Hi everybody. Apologies for the decline in blogging in case you miss my regular posts (tip: seek help). This is the busiest time of the year: essays and dissertations to mark. Hundreds of them. Good bad and spectacularly weird. This year, because we have a management team that hasn't been near a classroom in several decades, other urgent tasks have been added. With under a week's notice, we've been asked to propose PhD studentships (with a guaranteed job afterwards) and research projects to qualify for workload buyouts. So that's more forms, drafting, circulating, putting together supervisory teams, redrafting etc. ad infinitum. Even when they hit on a good idea, this place manages to screw it up by imposing arbitrary and ill-timed deadlines.
Even more inconveniently – especially to the deceased – I had a funeral to attend today. Jean was a stalwart of the nursing profession, one of those nurses who not only saved the lives of those for whom she cared, but brightened the lives of everybody she met, despite having a considerable amount of heartbreak thanks to losing her son David when he was only 28. The church was packed beyond capacity and the familiar cliché about celebrating a life rather than mourning a loss was for once entirely true. After five years of cancer's ravages, peace was what she wanted.
So here I am in the office at 7.30 in the evening, wearing my best suit and ready to mark some Shakespeare essays. Perhaps the professional garb will up my game. Despite the kind words of a French Philosophy colleague I bumped into, I am a living reproach to the tailor's art. However expensive and lovely the clothes (today I'm wearing Church Oxfords and an Aquascutum black 3-button suit with a Turnbull and Asser shirt), I always look like I acquired my wardrobe by robbing a clothes bank. In the dark.
Tomorrow I'll be wearing my regulation DMs, cords, v-neck jumper as though Belle and Sebastian never went away. I used to laugh at my boss, who told me he decided at 16 that he'd wear the same clothes for the rest of his life rather than worry about it (shirt, tie, jersey, blue blazer) and stuck to it. I've accidentally done the same thing - virtually everything I wear in public can be seen in the publicity shots for Blur's seminal Modern Life is Rubbish. (Though I don't agree that modern life is rubbish, by the way).
Clothes are difficult: teaching means being exposing yourself to the judgement of hundreds of people for whom clothes are important, whether it's students or the other Governors (and it's much harder for women, who are wrongly judged on appearance even more). I don't want to dress like them. I don't want to distance myself with a suit. It's important, I think, to convey to them that what we're interested in is the life of the mind rather than appearances. I tend to aim for utter anonymity. No extremes of style, nothing figure-hugging, muted colours, no artificial materials and no labels (I would make an exception for old band shirts but none of them fit anymore). If I find a good article with a label, I'll unpick it. If in doubt, I think of my colleague who turns up in patchwork clown trousers: nobody cares because he's a genius. My old philosophy tutor took a different approach: brown shoes, brown socks, brown suit, brown jersey, brown shirt, brown tie and brown hair. Accesorised with a brown Gladstone bag. Fully committed to brown, that man.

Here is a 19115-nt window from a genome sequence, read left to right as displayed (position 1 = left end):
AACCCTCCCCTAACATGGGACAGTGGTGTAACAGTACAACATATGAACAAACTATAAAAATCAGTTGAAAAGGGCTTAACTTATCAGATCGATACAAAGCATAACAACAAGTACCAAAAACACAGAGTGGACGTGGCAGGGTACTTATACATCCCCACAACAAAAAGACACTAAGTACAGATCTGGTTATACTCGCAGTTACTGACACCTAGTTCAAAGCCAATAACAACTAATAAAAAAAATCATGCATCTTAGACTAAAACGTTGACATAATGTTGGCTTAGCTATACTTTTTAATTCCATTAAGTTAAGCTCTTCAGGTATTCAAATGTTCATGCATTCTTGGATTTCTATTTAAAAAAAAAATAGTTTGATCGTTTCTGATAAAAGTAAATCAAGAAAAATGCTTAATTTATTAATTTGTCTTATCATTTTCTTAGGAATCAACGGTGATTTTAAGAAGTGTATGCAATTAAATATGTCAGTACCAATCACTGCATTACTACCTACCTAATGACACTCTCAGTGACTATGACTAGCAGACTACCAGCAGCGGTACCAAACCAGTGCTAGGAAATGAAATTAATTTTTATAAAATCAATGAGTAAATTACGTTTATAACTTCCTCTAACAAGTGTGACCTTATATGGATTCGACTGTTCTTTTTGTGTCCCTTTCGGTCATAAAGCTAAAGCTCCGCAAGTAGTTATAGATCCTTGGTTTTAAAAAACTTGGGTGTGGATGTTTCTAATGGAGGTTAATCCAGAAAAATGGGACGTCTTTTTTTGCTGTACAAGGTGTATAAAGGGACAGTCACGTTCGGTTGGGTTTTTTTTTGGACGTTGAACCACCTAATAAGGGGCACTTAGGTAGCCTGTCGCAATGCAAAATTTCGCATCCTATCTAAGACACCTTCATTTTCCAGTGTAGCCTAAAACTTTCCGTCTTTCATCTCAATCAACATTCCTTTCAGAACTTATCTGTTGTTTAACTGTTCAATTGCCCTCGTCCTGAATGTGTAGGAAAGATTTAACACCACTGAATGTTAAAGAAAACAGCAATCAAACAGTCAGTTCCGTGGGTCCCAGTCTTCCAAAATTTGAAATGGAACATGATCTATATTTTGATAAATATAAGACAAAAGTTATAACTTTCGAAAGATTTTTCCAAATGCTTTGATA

However… the older and fatter I get, the more I wish I could afford the kind of tailoring that conceals the more grotesque aspects of my ravaged carcass. I have one of my dad's suits from the early 70s. I don't know how much he was paid, but it's a work of art. Dark grey wool three piece, felted lapels, working cuff buttons, horn buttons, ticket pocket, tailor-made for him in Dublin. When I reached the same age he was when he had it made, it fitted like it was made for me. These days I couldn't get my fat fingers into the arm-holes (whereas he's lost so much weight he probably could wear it again) and there's no way on earth that I could afford a bespoke suit of the same quality. I did once get a tailored suit from one of those companies that measures people up in hotel rooms (this is not a euphemism). Though I paid extra for pure wool, I definitely didn't get it, and despite it being bespoke, it looks like I borrowed it from someone of entirely different proportions, and always did.
Ho hum. Back to the marking.